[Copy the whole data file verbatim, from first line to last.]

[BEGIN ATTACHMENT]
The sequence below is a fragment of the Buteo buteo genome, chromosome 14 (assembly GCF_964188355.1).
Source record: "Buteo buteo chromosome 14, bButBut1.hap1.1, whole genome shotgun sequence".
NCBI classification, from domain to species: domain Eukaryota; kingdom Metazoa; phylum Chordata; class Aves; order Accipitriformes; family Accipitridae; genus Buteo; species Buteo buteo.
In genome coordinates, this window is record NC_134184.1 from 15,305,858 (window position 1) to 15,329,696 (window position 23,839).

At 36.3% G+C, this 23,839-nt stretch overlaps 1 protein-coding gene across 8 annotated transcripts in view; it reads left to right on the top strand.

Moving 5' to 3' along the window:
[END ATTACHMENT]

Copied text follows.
The sequence below is a fragment of the Buteo buteo genome, chromosome 14 (assembly GCF_964188355.1).
Source record: "Buteo buteo chromosome 14, bButBut1.hap1.1, whole genome shotgun sequence".
NCBI classification, from domain to species: domain Eukaryota; kingdom Metazoa; phylum Chordata; class Aves; order Accipitriformes; family Accipitridae; genus Buteo; species Buteo buteo.
In genome coordinates, this window is record NC_134184.1 from 15,305,858 (window position 1) to 15,329,696 (window position 23,839).

At 36.3% G+C, this 23,839-nt stretch overlaps 1 protein-coding gene across 8 annotated transcripts in view; it reads left to right on the top strand.

Moving 5' to 3' along the window: